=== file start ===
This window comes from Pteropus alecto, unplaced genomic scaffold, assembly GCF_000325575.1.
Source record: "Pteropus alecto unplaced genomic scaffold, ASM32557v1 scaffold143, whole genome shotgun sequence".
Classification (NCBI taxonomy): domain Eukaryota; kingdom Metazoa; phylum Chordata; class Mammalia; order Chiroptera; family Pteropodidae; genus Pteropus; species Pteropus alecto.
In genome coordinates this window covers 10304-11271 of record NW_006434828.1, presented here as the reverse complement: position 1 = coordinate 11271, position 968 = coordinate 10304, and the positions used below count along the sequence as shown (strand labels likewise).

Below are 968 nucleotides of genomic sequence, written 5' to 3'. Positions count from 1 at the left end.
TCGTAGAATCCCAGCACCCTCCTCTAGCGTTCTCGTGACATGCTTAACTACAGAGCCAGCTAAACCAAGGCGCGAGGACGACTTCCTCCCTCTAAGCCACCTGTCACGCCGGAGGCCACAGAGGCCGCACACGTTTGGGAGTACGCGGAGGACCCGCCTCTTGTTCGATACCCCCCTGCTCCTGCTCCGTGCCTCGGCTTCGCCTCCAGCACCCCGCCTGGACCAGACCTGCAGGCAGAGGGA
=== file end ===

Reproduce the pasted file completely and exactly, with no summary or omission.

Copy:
This window comes from Pteropus alecto, unplaced genomic scaffold, assembly GCF_000325575.1.
Source record: "Pteropus alecto unplaced genomic scaffold, ASM32557v1 scaffold143, whole genome shotgun sequence".
Classification (NCBI taxonomy): domain Eukaryota; kingdom Metazoa; phylum Chordata; class Mammalia; order Chiroptera; family Pteropodidae; genus Pteropus; species Pteropus alecto.
In genome coordinates this window covers 10304-11271 of record NW_006434828.1, presented here as the reverse complement: position 1 = coordinate 11271, position 968 = coordinate 10304, and the positions used below count along the sequence as shown (strand labels likewise).

Below are 968 nucleotides of genomic sequence, written 5' to 3'. Positions count from 1 at the left end.
TCGTAGAATCCCAGCACCCTCCTCTAGCGTTCTCGTGACATGCTTAACTACAGAGCCAGCTAAACCAAGGCGCGAGGACGACTTCCTCCCTCTAAGCCACCTGTCACGCCGGAGGCCACAGAGGCCGCACACGTTTGGGAGTACGCGGAGGACCCGCCTCTTGTTCGATACCCCCCTGCTCCTGCTCCGTGCCTCGGCTTCGCCTCCAGCACCCCGCCTGGACCAGACCTGCAGGCAGAGGGA